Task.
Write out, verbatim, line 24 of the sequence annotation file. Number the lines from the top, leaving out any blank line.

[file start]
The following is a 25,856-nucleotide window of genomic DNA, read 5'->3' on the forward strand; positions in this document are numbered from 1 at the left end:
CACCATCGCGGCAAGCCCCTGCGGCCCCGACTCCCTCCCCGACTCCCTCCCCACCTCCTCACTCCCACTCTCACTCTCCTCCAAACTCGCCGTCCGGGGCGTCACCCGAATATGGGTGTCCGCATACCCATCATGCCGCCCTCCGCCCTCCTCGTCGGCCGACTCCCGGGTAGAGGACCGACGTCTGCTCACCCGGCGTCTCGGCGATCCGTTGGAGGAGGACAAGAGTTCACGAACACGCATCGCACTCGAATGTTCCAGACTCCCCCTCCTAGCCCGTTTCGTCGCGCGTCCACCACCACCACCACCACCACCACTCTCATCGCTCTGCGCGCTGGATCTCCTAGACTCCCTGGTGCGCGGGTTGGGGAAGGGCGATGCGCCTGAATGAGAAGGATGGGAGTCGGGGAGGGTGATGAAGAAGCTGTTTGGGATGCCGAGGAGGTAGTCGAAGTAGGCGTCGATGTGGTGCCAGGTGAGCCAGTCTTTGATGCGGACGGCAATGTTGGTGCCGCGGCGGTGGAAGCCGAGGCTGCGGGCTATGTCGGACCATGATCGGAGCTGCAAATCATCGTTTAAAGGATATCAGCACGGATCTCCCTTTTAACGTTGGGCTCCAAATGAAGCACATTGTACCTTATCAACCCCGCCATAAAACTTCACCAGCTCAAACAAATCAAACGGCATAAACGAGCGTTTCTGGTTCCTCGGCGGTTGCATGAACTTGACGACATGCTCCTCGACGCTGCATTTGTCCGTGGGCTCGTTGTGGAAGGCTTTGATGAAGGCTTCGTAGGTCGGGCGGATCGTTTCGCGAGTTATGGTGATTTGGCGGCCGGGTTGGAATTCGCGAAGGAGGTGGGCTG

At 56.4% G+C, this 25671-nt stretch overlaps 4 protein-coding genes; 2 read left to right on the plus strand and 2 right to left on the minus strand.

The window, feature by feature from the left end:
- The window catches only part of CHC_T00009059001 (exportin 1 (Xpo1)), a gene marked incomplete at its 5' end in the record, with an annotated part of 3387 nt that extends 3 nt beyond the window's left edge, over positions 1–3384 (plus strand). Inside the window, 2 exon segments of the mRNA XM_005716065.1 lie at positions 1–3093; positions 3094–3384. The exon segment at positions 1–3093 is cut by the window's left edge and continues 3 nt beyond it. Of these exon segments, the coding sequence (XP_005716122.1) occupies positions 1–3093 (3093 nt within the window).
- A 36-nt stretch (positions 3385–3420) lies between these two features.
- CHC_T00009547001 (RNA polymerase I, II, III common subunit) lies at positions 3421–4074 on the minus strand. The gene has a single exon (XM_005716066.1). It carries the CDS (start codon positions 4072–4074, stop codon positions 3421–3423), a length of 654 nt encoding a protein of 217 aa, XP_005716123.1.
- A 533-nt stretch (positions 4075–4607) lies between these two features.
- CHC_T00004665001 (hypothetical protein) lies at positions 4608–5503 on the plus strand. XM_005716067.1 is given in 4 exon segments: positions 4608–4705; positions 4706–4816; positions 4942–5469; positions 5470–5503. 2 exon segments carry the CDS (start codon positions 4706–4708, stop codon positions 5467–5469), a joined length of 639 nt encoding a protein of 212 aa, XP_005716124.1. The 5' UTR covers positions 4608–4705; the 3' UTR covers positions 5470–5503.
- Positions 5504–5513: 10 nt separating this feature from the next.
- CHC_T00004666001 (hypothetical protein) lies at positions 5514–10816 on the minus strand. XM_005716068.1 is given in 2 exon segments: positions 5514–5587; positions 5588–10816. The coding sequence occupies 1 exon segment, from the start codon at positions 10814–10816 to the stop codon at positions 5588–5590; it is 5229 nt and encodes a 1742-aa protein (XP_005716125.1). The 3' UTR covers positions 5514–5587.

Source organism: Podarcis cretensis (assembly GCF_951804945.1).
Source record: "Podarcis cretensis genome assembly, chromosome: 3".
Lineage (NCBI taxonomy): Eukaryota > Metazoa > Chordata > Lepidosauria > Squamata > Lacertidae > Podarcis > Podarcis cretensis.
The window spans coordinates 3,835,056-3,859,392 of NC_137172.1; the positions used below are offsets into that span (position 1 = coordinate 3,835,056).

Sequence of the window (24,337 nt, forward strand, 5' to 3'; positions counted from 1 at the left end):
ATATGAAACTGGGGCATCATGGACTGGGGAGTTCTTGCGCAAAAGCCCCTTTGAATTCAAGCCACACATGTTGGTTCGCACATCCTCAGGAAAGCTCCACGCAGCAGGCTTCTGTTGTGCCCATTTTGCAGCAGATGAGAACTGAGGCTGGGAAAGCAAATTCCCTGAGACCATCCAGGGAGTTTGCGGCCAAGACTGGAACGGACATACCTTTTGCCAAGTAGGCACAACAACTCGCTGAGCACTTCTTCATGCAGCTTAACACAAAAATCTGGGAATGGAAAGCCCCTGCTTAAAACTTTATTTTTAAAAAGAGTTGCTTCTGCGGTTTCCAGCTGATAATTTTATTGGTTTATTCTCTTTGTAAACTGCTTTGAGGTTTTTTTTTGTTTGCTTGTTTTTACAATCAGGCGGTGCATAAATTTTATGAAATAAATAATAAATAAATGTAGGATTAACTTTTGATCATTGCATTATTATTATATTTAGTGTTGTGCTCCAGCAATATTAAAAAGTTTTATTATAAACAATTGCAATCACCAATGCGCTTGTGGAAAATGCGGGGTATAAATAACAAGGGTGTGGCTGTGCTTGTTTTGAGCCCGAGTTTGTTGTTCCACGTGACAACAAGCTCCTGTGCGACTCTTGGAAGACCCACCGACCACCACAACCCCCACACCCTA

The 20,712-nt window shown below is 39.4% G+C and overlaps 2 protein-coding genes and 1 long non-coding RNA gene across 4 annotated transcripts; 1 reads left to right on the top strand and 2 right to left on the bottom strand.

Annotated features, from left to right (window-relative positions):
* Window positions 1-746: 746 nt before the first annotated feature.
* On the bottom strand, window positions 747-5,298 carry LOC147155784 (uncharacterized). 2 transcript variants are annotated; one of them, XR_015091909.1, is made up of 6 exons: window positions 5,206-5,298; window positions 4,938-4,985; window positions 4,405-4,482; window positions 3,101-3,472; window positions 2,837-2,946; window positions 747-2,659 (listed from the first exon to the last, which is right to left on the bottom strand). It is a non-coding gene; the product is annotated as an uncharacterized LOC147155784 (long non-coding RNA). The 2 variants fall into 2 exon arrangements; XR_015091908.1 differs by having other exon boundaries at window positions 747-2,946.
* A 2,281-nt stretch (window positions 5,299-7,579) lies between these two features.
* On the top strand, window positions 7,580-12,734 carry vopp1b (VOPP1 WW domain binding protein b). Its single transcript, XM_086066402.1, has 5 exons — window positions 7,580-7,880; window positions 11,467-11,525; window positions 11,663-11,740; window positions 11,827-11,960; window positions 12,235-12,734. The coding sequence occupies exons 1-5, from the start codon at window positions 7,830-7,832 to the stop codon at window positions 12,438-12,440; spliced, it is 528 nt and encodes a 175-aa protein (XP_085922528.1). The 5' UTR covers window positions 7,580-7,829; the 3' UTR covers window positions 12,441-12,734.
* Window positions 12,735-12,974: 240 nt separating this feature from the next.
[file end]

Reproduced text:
* Window positions 12,735-12,974: 240 nt separating this feature from the next.